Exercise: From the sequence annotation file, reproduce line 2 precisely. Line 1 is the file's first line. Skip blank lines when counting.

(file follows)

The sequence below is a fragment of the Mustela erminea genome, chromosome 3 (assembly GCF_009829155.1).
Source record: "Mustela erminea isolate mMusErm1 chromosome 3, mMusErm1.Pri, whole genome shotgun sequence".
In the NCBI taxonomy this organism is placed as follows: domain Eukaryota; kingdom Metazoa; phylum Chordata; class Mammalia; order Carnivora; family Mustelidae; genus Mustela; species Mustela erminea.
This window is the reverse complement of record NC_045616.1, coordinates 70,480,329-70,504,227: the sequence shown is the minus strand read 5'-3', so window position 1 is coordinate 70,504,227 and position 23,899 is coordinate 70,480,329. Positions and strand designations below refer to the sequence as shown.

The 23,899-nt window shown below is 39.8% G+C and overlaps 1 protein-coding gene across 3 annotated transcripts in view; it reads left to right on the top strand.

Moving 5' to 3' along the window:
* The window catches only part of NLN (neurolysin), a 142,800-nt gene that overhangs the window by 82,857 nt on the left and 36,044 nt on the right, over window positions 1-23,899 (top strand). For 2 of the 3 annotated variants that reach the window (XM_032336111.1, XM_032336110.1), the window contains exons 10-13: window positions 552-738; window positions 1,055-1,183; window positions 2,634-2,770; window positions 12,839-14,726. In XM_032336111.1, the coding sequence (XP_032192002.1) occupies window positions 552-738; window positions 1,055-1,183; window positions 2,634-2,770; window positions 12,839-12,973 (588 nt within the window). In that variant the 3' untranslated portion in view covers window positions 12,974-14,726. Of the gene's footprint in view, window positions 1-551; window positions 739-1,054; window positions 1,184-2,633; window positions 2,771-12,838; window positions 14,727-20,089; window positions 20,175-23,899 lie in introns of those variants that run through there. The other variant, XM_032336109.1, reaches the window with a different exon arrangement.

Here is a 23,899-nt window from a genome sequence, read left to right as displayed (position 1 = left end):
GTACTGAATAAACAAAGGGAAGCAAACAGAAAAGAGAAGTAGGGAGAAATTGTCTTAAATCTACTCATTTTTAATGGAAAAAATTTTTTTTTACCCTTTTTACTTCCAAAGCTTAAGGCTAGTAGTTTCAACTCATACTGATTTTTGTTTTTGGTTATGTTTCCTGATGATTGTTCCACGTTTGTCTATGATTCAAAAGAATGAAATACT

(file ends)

Source record: "Mustela erminea isolate mMusErm1 chromosome 3, mMusErm1.Pri, whole genome shotgun sequence".